Wednesday, February 12, 2014

State Police pay $85,000 to settle excessive force suit

On November 23, 2013, the New Jersey State Police agreed to pay $85,000 to an Aston, Pennsylvania man who claimed to have been beaten by a Trooper.

In his suit, Michael French, who also goes by Robert Michael French, said that he was arrested for drunk driving in April 2009 and taken to the State Police Barracks in Berlin Borough, Camden County, New Jersey.  He said that he was in a "physical altercation with another prisoner in the holding cell" when Trooper J. T. Squire-Tibbs "burst into the cell and hit Plaintiff in the face with a billy club, knocking Plaintiff unconscious."  He claimed that Squire-Tibbs then beat, punched and kicked him while he was on the floor unconscious."  As a result of the beating, he claimed to have received "a fractured orbital, a herniated disc and severe concussion." 

The case is captioned French v. Squire-Tibbs, Federal Case No. 1:11-cv-01009 and French's attorney was Matthew B. Weisberg of Pennsauken.  Case documents are on-line here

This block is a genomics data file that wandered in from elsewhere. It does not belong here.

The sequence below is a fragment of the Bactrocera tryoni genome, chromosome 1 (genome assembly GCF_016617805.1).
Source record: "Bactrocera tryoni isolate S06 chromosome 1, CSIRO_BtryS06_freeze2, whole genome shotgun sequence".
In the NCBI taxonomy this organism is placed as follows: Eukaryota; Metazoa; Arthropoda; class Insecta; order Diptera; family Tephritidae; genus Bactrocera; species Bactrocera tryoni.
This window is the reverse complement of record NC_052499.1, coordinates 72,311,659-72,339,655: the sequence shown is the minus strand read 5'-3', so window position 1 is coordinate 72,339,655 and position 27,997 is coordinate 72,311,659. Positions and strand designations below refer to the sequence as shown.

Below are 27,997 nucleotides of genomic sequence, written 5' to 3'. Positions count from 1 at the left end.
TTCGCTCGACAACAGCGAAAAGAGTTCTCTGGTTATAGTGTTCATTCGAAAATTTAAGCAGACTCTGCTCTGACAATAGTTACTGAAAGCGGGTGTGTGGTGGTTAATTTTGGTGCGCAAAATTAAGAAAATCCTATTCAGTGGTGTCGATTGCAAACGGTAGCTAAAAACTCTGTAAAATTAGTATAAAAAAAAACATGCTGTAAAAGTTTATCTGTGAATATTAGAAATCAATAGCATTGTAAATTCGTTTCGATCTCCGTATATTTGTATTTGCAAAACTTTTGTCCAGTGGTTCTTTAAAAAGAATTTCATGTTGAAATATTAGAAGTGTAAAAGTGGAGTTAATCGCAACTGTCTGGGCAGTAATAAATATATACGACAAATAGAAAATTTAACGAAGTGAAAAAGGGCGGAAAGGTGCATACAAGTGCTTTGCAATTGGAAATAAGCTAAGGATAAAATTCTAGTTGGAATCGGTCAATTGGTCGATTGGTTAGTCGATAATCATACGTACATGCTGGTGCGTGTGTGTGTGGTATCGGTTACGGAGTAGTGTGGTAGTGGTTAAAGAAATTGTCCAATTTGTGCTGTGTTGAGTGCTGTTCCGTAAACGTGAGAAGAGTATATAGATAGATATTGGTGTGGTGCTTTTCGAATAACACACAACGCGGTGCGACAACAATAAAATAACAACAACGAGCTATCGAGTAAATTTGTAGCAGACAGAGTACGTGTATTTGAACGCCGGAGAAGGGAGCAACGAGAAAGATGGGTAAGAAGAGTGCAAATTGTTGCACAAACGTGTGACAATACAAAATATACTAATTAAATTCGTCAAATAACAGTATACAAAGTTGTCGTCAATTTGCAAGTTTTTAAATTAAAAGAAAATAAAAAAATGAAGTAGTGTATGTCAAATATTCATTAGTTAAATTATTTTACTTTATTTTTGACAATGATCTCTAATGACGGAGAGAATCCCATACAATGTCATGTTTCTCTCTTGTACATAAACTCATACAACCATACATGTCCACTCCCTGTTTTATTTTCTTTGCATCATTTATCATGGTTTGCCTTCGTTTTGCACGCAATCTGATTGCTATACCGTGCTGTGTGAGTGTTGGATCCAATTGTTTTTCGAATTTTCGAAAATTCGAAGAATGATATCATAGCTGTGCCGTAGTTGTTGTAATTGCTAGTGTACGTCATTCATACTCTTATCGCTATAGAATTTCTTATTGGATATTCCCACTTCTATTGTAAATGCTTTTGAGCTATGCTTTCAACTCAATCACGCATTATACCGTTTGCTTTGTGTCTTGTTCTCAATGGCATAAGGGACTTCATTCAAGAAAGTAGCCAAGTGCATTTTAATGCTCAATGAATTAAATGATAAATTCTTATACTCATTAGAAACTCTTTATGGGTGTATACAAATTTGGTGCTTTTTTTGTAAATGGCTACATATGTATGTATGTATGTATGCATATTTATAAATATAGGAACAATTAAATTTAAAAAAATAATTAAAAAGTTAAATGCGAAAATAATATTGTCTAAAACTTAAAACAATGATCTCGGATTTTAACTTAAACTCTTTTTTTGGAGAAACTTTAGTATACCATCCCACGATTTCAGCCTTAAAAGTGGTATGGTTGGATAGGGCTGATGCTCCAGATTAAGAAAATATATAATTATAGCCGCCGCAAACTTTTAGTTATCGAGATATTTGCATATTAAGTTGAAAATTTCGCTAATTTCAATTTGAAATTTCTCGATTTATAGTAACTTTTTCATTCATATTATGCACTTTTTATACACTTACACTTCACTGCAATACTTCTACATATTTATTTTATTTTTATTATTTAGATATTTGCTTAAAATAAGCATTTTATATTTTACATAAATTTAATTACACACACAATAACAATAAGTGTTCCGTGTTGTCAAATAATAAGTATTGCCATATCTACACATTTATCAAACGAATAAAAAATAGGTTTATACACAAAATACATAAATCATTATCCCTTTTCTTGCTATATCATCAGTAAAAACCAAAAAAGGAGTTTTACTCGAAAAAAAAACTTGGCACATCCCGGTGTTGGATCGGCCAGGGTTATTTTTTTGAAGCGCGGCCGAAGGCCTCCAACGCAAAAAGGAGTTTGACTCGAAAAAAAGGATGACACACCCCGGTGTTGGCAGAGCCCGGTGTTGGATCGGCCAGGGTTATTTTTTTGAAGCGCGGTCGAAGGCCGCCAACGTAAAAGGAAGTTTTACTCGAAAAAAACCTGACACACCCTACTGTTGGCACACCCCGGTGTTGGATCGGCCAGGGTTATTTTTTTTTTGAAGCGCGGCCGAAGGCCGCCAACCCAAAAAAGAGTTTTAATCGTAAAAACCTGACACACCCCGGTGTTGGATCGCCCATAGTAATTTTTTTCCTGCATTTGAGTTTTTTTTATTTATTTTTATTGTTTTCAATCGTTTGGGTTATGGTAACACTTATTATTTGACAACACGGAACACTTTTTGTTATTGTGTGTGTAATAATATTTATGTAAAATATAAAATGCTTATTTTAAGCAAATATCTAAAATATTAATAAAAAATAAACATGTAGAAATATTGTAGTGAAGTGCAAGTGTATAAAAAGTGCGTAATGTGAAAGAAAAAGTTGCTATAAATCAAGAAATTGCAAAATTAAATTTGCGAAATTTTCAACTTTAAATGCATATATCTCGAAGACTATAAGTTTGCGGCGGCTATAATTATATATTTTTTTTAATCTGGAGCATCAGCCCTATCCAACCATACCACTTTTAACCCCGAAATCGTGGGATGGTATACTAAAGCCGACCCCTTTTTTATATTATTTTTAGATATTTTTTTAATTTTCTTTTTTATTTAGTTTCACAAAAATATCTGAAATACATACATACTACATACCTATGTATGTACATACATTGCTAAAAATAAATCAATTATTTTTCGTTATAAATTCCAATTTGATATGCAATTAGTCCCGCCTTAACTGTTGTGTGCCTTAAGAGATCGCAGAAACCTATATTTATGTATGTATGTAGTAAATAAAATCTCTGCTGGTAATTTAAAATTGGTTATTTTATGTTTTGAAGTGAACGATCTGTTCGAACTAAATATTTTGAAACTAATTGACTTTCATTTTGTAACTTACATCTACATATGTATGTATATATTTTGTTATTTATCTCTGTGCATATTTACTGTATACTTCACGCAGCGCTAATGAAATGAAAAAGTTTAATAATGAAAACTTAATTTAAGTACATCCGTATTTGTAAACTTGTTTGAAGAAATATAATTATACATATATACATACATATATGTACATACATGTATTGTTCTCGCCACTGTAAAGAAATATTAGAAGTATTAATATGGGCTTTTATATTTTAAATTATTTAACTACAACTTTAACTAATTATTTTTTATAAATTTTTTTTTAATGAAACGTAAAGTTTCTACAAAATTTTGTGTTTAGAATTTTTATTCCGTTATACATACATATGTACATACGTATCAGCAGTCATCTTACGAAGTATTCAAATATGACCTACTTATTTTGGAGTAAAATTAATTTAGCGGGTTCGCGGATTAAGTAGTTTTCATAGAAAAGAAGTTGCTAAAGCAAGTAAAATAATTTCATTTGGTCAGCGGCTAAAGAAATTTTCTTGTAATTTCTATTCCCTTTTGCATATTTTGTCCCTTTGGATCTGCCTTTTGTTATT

The settlement agreement contains a confidentiality clause, which prevents the parties to the suit from publicly disclosing the settlement terms.  Fortunately, however, these confidentiality clauses do not trump the public's right to obtain copies of settlement agreements that arise out of lawsuits in which a government agency or official is a defendant.

None of French's allegations have been proven or disproven in court. The settlement agreement resolution expressly states that the $85,000 payment does not constitute an admission of wrongdoing by State or any of its officials. All that is known for sure is that State or its insurer, for whatever reason, decided that it would rather pay French $85,000 than take the matter to trial. Perhaps the defendants' decision to settle was done to save further legal expense and the costs of trying what were in fact exaggerated or meritless claims. Or, perhaps the claims were true and the defendants wanted to avoid being embarrassed at trial. This is the problem when cases settle before trial--it is impossible to know the truth of what really happened.